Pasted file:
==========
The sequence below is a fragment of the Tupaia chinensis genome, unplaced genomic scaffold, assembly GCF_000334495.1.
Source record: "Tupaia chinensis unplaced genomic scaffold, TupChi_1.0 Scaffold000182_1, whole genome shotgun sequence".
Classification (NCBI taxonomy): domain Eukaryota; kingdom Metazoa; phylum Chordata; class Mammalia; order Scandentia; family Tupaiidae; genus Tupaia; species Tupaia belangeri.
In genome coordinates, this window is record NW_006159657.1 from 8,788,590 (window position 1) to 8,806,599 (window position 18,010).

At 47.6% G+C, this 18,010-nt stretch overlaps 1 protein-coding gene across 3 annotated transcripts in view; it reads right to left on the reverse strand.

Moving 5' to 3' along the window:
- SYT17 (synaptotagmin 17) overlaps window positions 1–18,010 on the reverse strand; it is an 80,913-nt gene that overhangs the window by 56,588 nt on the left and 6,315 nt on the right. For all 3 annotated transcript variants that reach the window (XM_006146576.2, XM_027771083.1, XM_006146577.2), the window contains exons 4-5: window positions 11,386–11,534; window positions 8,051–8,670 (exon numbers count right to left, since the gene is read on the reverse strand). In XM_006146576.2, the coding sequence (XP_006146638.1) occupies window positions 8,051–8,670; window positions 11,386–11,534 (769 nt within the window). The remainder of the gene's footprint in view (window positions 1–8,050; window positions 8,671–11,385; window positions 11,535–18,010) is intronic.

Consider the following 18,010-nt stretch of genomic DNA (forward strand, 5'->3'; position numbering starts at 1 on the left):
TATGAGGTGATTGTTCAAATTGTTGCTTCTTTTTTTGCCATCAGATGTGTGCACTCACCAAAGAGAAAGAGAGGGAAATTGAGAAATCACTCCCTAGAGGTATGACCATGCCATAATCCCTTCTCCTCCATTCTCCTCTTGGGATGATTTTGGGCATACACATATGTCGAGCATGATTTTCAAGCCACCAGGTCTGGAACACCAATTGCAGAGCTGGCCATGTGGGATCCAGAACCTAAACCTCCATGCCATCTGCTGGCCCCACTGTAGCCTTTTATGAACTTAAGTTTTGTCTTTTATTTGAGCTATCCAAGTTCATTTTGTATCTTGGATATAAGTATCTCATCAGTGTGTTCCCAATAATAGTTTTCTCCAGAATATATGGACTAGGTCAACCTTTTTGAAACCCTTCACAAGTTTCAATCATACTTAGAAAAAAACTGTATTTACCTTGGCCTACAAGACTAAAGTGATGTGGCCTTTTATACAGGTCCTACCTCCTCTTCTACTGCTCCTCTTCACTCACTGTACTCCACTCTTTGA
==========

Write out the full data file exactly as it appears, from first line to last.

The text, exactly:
The sequence below is a fragment of the Tupaia chinensis genome, unplaced genomic scaffold, assembly GCF_000334495.1.
Source record: "Tupaia chinensis unplaced genomic scaffold, TupChi_1.0 Scaffold000182_1, whole genome shotgun sequence".
Classification (NCBI taxonomy): domain Eukaryota; kingdom Metazoa; phylum Chordata; class Mammalia; order Scandentia; family Tupaiidae; genus Tupaia; species Tupaia belangeri.
In genome coordinates, this window is record NW_006159657.1 from 8,788,590 (window position 1) to 8,806,599 (window position 18,010).

At 47.6% G+C, this 18,010-nt stretch overlaps 1 protein-coding gene across 3 annotated transcripts in view; it reads right to left on the reverse strand.

Moving 5' to 3' along the window:
- SYT17 (synaptotagmin 17) overlaps window positions 1–18,010 on the reverse strand; it is an 80,913-nt gene that overhangs the window by 56,588 nt on the left and 6,315 nt on the right. For all 3 annotated transcript variants that reach the window (XM_006146576.2, XM_027771083.1, XM_006146577.2), the window contains exons 4-5: window positions 11,386–11,534; window positions 8,051–8,670 (exon numbers count right to left, since the gene is read on the reverse strand). In XM_006146576.2, the coding sequence (XP_006146638.1) occupies window positions 8,051–8,670; window positions 11,386–11,534 (769 nt within the window). The remainder of the gene's footprint in view (window positions 1–8,050; window positions 8,671–11,385; window positions 11,535–18,010) is intronic.

Consider the following 18,010-nt stretch of genomic DNA (forward strand, 5'->3'; position numbering starts at 1 on the left):
TATGAGGTGATTGTTCAAATTGTTGCTTCTTTTTTTGCCATCAGATGTGTGCACTCACCAAAGAGAAAGAGAGGGAAATTGAGAAATCACTCCCTAGAGGTATGACCATGCCATAATCCCTTCTCCTCCATTCTCCTCTTGGGATGATTTTGGGCATACACATATGTCGAGCATGATTTTCAAGCCACCAGGTCTGGAACACCAATTGCAGAGCTGGCCATGTGGGATCCAGAACCTAAACCTCCATGCCATCTGCTGGCCCCACTGTAGCCTTTTATGAACTTAAGTTTTGTCTTTTATTTGAGCTATCCAAGTTCATTTTGTATCTTGGATATAAGTATCTCATCAGTGTGTTCCCAATAATAGTTTTCTCCAGAATATATGGACTAGGTCAACCTTTTTGAAACCCTTCACAAGTTTCAATCATACTTAGAAAAAAACTGTATTTACCTTGGCCTACAAGACTAAAGTGATGTGGCCTTTTATACAGGTCCTACCTCCTCTTCTACTGCTCCTCTTCACTCACTGTACTCCACTCTTTGA